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Lance Gould Headshot

College Football's Cupcake Problem

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President Barack Obama, an avowed college-football fan, has frequently weighed in on the sport's need to reform the dysfunctional way it chooses a national champion. But perhaps it is First Lady Michelle Obama, an avowed reformer of unhealthy eating habits, who should have a say, given the propensity of college football's big-time programs to devour "cupcakes."

There are 124 programs in NCAA football's FBS (Division 1-A), its highest level of competition. And yet instead of playing each other every weekend, many of these gargantuan schools schedule games with teensy opponents from the NCAA's weaker Division 1 FCS (formerly 1-AA), looking to line up easy victories and forge feel-good memories for their fan bases (and donation-happy alumni).

Looking at the scoreboard from this weekend alone, there were at least a dozen such nationally recognized programs that annihilated schools not even in the FBS, including Oregon (routed Tennessee Tech, 63-14); West Virginia (pasted James Madison, 42-14); Clemson (shellacked Furman, 41-7); Vanderbilt (crushed Presbyterian, 58-0); and Illinois (embarrassed Charleston Southern University, 44-0).

Do these games actually count in the march to the national championship? Why, yes! The NCAA states, in its Ambien-effective "Division 1 manual," that snarfing such cupcakes is a sanctioned activity, as long as the knobby-kneed school "has averaged 90 percent of the permissible maximum number of grants-in-aid per year in football during a rolling two-year period" (er, got that?).

But with most of the 124 elite-level teams playing 12 games annually, and with the sport near-constantly embroiled in controversy over the decades of ineptitude it has demonstrated in attempting to settle its championship -- Playoff systems! Writers' polls! Computer votes! Coaches polls! -- you'd think that the governing body that oversees FBS college football would at least maximize teams' schedules and force them to play, you know, each other.

Instead, even the highest-profile teams take advantage of the lax rules to line up wins and artificially inflate their cases for advancement. This year, #1-ranked Alabama will play its penultimate game of the season against the lower-division Western Carolina. Fifth-ranked Florida State's first two games were against such lower-division opponents. The Seminoles beat Murray State 69-3 in their season opener, then smashed Savannah State 55-0. The latter was a game that was mercifully shortened to three quarters because of an act of God (lightning -- not a Hail Mary).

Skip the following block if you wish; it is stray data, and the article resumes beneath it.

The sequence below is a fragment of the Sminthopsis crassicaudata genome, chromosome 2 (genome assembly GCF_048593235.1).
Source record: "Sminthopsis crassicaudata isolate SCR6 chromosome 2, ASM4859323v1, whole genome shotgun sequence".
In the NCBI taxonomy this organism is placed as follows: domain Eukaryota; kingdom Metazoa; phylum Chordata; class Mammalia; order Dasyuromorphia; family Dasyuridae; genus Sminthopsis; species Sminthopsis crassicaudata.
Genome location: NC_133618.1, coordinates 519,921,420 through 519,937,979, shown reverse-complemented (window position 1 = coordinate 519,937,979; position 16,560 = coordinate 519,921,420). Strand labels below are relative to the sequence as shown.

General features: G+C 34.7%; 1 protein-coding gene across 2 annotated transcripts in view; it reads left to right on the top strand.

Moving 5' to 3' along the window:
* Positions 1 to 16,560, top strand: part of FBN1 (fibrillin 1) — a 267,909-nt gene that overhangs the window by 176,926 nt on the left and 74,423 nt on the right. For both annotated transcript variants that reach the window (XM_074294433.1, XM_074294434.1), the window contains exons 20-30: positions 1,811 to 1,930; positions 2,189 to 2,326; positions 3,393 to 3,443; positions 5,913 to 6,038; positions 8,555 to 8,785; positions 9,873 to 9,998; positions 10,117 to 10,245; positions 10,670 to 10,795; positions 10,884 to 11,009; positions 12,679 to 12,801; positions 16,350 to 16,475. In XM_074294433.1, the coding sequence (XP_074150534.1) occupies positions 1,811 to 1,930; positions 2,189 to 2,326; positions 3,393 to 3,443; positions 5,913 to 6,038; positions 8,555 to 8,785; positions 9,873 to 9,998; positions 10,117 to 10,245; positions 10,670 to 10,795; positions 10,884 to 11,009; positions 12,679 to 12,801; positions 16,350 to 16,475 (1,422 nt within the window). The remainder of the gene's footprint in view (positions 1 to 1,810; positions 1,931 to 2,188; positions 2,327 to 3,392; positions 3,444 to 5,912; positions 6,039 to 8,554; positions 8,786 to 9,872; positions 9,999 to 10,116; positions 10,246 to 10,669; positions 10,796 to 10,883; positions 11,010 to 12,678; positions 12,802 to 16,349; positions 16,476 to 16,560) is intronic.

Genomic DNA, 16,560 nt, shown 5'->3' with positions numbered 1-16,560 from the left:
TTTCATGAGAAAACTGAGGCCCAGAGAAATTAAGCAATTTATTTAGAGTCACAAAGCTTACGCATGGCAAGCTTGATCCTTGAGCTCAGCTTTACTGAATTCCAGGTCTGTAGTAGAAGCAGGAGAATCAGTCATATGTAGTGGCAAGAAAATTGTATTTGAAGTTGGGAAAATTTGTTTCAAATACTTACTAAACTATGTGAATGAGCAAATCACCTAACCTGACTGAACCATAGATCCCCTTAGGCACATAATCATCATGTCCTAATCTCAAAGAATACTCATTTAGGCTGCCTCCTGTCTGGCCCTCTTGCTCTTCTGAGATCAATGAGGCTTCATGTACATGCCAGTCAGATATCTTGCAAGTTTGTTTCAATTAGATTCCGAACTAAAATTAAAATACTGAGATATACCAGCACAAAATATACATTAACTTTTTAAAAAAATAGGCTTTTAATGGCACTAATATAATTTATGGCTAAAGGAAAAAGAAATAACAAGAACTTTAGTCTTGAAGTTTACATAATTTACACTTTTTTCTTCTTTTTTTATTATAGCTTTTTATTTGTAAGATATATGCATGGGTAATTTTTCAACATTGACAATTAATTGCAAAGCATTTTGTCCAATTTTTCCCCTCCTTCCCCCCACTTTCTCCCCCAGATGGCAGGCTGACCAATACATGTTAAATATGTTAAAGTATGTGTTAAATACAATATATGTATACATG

Savannah State was a 70.5-point underdog in the game -- bookmakers may have read the tea leaves in Savannah State's play the week before in its season opener, an 84-0 drubbing by Oklahoma State.

Perhaps none of this is surprising from a money-mad sport that has seen such a mad scrambling and shifting of its traditional leagues that the names of its six most powerful ones hardly even make any sense -- even in a mind-expanding philosophy class: the Big 10 now has 12 teams, the Big 12 has 10 teams, the Big East has a team from Idaho, the Southeastern Conference (SEC) has a team from Missouri, the Pacific-12 Conference (PAC-12) has teams from Colorado and Utah, and the Atlantic Coast Conference has a team from the Rust Belt.

Imagine if pro-sports teams were allowed to enhance their records against minor-league teams? Beyond a handful of fans of the NBA's Charlotte Bobcats -- hopeful their squad might finally win a couple of games -- few others would support such an endeavor, as it would dilute the overall product.

What kind of lessons are taught our scholar athletes when they participate in such a farcical bake-off? It's one thing when an opponent in the same division is overmatched, as often happens when one gigantic state school just happens to have a better football program than another gigantic state school. But when a behemoth lines up a cupcake from a smaller division, it seems almost everybody wins: the visitors (and the cupcakes are almost always the visitors) go home with a few hundred-thousand dollars in their pocket protectors for having made the day so thoroughly enjoyable for the home team -- in Savannah State's case, a combined $860,000 from Oklahoma State and Florida State. And that home team stands to gain even more: most readily, they can practically guarantee a win, and then hope to ride their improved won-loss record to a much bigger payday in the form of an invitation to a bowl game. Bowl games are like Candyland for participating schools: They receive a solid six-figure payout, they give the school exposure to a national audience, they usually take place in a warm-weather city, and thus are holiday gifts to the schools fan base looking for December revelry, and the results in all but a couple of them are utterly meaningless. One just hopes the naming rights of the bowl game to which their school has been invited have not been sold to a corporation with too embarrassing a moniker.

Well, everybody wins, that is, except those with any integrity. What about "success with honor," a phrase associated with late Penn State coach Joe Paterno? Uh, never mind.